“I Wanna Rock” was another of my favorites from this album. How could you not like this song? This is a classic. Another track that is apparently classic, but I did not know it at the time, was “The Price.” In retrospect, it seems “The Price” was a pretty big song, but at the time I never seriously gave it much notice. I think that I was too young to be able to relate to the lyrics in the song, and so it was not until years later that I eventually fell in love with it. Now it is one of my favorite Twisted Sister songs.
I cannot think about “The Beast” without thinking about my friend (and co-Twisted Sister Fanatic) Jim. He always called this song “The Nature of the Bitch”, which he dedicated to his mom. I think he even came up with new words for it. She was Jehovah Witness, which put a real damper on being a kid that loves heavy metal. She thought that the music I was exposing her son to was Satanic. Whenever she would find any of his heavy metal cassettes she would throw them out. To get around this, he started swiping her religious tapes, and we would record metal albums over them so they would be incognito. Ah, the good old days.
“S.M.F.”, which stands for Sick Mother Fucker, was another beloved song. While they never spelled out the words in the song, we knew what they meant. Especially since their fan club was called the Sick Mother Fucking Friends of Twisted Sister. Dee has a real knack for writing about things that angst-ridden teens could relate to, and this track was one more example.
I never got to see Twisted Sister play during their heyday, but eventually I got to see them play at Jaxx in Springfield, Virginia. Seeing them in such a small venue, while shit for them, was awesome for me. I got to get right up on the stage and at one point I high-fived Dee and got whipped in the face with his long blonde hair. Can you say Greatest. Moment. Ever? I know; I am such a dork.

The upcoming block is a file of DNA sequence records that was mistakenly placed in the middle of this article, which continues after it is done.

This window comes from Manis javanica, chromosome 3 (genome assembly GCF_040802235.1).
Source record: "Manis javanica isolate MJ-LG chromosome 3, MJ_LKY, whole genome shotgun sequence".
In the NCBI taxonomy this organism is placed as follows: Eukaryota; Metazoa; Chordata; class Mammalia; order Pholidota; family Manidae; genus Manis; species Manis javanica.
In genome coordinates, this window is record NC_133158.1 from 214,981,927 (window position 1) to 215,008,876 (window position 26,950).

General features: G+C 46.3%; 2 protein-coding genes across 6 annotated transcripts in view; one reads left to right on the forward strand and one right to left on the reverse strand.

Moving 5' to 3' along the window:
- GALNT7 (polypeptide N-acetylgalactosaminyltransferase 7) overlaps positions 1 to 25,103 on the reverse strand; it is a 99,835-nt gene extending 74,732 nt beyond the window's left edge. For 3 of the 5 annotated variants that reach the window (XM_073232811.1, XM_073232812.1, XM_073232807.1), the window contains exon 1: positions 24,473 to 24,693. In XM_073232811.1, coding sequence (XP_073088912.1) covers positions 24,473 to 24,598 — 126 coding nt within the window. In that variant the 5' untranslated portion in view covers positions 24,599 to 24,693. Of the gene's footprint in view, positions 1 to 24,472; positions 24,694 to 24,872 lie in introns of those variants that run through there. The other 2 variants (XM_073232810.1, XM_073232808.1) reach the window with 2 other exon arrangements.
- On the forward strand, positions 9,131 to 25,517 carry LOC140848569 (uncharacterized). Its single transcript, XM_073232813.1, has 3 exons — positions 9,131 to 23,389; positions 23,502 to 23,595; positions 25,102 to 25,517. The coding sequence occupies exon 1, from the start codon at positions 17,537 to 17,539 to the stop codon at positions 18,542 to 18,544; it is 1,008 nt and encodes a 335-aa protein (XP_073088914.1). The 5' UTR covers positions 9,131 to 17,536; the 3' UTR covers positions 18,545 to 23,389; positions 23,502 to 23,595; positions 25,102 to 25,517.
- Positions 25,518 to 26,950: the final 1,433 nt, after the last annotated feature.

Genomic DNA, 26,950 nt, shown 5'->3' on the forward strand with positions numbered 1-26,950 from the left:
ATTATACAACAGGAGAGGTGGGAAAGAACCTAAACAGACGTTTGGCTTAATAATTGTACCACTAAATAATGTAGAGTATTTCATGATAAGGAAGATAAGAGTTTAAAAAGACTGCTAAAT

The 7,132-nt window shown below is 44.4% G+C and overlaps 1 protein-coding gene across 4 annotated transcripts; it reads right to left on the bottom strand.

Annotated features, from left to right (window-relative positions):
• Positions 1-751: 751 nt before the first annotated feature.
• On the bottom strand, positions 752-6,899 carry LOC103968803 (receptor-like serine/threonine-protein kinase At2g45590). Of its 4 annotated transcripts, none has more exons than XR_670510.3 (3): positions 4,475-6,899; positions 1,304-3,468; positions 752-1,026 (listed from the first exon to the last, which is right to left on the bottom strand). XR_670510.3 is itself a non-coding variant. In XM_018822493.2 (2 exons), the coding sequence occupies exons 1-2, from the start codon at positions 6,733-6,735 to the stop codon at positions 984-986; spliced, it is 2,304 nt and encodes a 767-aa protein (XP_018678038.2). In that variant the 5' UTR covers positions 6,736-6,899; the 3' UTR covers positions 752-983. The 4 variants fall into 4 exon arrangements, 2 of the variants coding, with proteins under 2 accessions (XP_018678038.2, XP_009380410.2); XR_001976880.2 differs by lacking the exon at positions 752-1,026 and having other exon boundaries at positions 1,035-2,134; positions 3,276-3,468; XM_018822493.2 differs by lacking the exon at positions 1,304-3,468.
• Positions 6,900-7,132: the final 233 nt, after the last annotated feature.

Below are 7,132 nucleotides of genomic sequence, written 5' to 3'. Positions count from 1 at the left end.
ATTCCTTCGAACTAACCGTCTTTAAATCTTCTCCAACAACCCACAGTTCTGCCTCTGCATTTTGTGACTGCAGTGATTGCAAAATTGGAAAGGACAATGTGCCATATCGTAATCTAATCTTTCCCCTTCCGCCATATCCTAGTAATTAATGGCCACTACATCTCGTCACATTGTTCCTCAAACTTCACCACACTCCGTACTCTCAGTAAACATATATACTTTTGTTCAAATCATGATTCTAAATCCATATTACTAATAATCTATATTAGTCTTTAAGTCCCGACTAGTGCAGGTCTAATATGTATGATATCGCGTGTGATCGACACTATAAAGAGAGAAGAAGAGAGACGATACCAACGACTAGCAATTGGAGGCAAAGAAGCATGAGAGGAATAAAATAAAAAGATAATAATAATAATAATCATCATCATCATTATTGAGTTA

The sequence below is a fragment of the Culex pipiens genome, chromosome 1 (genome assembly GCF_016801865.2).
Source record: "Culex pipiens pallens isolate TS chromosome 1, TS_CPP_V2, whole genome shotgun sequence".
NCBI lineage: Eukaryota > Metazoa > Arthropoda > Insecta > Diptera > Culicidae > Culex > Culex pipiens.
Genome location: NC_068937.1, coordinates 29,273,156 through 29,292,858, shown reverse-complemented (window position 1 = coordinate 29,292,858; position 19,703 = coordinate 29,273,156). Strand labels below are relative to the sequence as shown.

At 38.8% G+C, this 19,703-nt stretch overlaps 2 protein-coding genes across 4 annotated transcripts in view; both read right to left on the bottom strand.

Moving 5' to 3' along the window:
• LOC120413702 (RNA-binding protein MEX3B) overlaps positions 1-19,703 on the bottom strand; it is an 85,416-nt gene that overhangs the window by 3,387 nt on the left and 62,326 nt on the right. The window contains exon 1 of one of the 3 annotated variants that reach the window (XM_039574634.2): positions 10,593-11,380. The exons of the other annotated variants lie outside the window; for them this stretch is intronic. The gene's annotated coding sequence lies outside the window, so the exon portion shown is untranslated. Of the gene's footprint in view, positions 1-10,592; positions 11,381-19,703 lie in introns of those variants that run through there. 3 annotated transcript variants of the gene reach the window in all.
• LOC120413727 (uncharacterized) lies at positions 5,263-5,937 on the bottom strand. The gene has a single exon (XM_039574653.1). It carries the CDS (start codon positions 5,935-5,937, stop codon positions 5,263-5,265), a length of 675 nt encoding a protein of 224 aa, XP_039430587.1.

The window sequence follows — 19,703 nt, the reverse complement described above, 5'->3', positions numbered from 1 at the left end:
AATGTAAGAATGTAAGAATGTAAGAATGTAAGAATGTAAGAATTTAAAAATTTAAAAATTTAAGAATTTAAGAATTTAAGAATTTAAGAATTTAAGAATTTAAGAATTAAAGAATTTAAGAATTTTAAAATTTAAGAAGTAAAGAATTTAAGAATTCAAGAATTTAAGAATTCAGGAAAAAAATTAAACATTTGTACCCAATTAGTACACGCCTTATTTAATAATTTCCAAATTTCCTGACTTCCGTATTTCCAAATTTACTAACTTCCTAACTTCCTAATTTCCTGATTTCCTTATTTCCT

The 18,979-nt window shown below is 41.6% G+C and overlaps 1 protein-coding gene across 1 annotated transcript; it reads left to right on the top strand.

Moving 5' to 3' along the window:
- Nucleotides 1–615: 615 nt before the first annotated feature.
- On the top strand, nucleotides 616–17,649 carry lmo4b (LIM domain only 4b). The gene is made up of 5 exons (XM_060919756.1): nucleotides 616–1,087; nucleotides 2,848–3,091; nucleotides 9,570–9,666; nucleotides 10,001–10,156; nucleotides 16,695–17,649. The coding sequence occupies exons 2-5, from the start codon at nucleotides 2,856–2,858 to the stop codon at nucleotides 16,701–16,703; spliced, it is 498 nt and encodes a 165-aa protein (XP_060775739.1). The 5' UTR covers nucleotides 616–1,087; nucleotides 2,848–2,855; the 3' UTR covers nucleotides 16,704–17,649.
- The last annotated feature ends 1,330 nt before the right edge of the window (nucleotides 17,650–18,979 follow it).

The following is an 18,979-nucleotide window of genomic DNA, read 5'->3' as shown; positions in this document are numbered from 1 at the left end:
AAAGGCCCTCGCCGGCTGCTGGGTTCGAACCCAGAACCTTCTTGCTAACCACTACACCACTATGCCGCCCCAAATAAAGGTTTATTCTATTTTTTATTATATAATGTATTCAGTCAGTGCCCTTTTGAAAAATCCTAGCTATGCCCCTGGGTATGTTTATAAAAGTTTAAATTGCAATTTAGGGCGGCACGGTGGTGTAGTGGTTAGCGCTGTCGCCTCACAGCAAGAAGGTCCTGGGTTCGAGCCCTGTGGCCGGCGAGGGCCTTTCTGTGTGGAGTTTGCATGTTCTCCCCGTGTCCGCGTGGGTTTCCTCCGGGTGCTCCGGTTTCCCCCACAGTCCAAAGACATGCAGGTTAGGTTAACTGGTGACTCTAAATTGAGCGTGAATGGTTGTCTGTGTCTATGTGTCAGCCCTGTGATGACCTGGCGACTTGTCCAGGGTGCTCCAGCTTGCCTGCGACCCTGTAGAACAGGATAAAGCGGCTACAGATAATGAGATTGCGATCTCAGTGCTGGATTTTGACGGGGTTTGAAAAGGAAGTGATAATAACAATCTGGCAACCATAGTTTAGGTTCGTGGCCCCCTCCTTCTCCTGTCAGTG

In 2004, Twisted Sister re-recorded this album and released it under the title “Still Hungry.” It was a novelty to hear the songs done with the latest recording technology, but to longtime fans of the album, it just does not compare to the original. When listening to “Still Hungry” it sounds like the album I know, but lacks all the tiny little nuances that are tattooed on my consciousness and spark recognition. It just is not the same. If only George Lucas would learn that lesson and leave the original Star Wars trilogy alone.
One of the things in Dee’s book that made me chuckle was the design of the Twisted Sister TS logo. Dee talks about how he wanted it to carve-able, like the Van Halen VH logo. Growing up in the 80s I understand this, because I remember seeing school lockers and textbooks with the mighty VH winged logo emblazoned across them. Well, I was never much of an artist, but I did draw that TS logo on anything I could find, so I have to admit that the logo idea was brilliant.
I love the entire Twisted Sister catalog, even “Love is for Suckers” (I remember wearing out that album while taking driver’s education), but “Stay Hungry” will always be my favorite. I give my thanks to Dee, Jay Jay, Eddie, Mark and A.J. for making the soundtrack of my youth a rocking one.
Educate yourself with some of the Twisted Sister classics below.